The beginning and end of imagination
When I was 5 years old, my teacher wrote a question on the blackboard during mathematics class and asked the class if anyone knew the answer. The question was quite simple.
“A train has ______ wheels.”
Since it was math class, everyone thought numbers. One smart kid said 100, another 200 and so on. Just then the Sherlock Holmes in me started to deduce, “The number of wheels in a train need not be a round number like 100 or 200, yet it would be so large that even an adult would find it difficult to count. How large? Definitely countable. But would the teacher really take the pain to go to the train station and count the wheels of a train to give us this question. I didn’t think so.”
As I kept thinking, I came to a very simple conclusion. When the voices around the class began to fade, and the teacher’s face slowly started to frown with disappointment, I slowly put up my hand. I again doubted my conclusion. Could it really be that simple? When the teacher saw me, she pointed to me and said, “Yes, do you know the answer?” The class fell silent as I usually didn’t speak much, and when I did, everyone listened. Halfheartedly but very clearly I gave out my answer, “MANY”. The teacher smiled and said, “Very Good!” That was my first understanding of infinity.
Others may have come across certain unanswered questions on infinity by themselves. The most popular ones being, “What is the largest number? Googol?”, “What lies beyond the skies, beyond the solar system, beyond the galaxy, and beyond the universe?” The answer is infinity. Something exists but we are uncertain about it. Hence we name it infinity. Infinity doesn’t always have to be big. Ever wondered what is the smallest particle of matter?Small may be atomic or nuclear levels, or even smaller subatomic particles or even smaller. There is no end.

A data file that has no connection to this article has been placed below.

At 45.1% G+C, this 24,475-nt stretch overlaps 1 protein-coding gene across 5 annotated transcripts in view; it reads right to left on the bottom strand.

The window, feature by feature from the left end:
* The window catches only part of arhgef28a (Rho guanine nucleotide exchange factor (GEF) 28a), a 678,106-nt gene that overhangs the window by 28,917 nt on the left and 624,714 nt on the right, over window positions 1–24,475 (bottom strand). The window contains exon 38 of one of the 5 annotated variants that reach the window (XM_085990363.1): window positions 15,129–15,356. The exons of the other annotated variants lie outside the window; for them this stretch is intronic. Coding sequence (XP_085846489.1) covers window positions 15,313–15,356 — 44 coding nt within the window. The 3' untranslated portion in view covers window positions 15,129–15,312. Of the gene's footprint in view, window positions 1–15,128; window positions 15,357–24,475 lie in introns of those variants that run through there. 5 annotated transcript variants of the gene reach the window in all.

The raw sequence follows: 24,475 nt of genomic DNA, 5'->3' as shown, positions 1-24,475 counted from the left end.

Ironically, some of the earliest ideas of infinity were dealing with the smallest rather than the largest. In the 4th century BC, Greek philosopher Zeno of Elea gave the paradoxes of motion which included the Achilles and the tortoise paradox. In it, he considers a race in which Achilles, though faster than the tortoise, will not be able to overtake it.
“In a race, the quickest runner can never overtake the slowest, since the pursuer must first reach the point whence the pursued started, so that the slower must always hold a lead.” -Aristotle
The word infinity comes from the Latin word infinitas meaning “unboundness”. It usually means a quantity without bound or end. Mathematically, infinity is considered to have a value, an imaginary value to use in calculations. The symbol ∞ for infinity was introduced by English mathematician John Wallis in 1655, taken possibly from CIC, the Etruscan numeral for 1000 or ω (omega), the last letter of the Greek alphabet.